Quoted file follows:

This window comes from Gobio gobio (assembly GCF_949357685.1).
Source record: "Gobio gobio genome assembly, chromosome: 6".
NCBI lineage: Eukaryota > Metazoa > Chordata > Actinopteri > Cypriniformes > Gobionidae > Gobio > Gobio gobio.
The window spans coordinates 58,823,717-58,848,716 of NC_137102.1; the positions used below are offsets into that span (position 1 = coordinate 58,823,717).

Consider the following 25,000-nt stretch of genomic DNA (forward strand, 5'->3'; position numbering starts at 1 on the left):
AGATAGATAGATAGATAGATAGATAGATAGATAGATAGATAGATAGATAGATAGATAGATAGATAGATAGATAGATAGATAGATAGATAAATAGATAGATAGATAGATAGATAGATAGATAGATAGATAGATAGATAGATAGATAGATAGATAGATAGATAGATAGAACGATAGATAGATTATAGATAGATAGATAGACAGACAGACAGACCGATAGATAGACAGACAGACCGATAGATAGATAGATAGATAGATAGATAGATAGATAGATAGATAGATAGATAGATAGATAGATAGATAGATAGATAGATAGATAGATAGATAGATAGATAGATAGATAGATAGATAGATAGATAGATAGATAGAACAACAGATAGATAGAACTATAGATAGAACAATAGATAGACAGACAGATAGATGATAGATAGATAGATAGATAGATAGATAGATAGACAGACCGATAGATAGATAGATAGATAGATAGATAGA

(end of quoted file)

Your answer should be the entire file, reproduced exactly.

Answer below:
This window comes from Gobio gobio (assembly GCF_949357685.1).
Source record: "Gobio gobio genome assembly, chromosome: 6".
NCBI lineage: Eukaryota > Metazoa > Chordata > Actinopteri > Cypriniformes > Gobionidae > Gobio > Gobio gobio.
The window spans coordinates 58,823,717-58,848,716 of NC_137102.1; the positions used below are offsets into that span (position 1 = coordinate 58,823,717).

Consider the following 25,000-nt stretch of genomic DNA (forward strand, 5'->3'; position numbering starts at 1 on the left):
AGATAGATAGATAGATAGATAGATAGATAGATAGATAGATAGATAGATAGATAGATAGATAGATAGATAGATAGATAGATAGATAGATAAATAGATAGATAGATAGATAGATAGATAGATAGATAGATAGATAGATAGATAGATAGATAGATAGATAGATAGATAGAACGATAGATAGATTATAGATAGATAGATAGACAGACAGACAGACCGATAGATAGACAGACAGACCGATAGATAGATAGATAGATAGATAGATAGATAGATAGATAGATAGATAGATAGATAGATAGATAGATAGATAGATAGATAGATAGATAGATAGATAGATAGATAGATAGATAGATAGATAGATAGATAGATAGAACAACAGATAGATAGAACTATAGATAGAACAATAGATAGACAGACAGATAGATGATAGATAGATAGATAGATAGATAGATAGATAGACAGACCGATAGATAGATAGATAGATAGATAGATAGA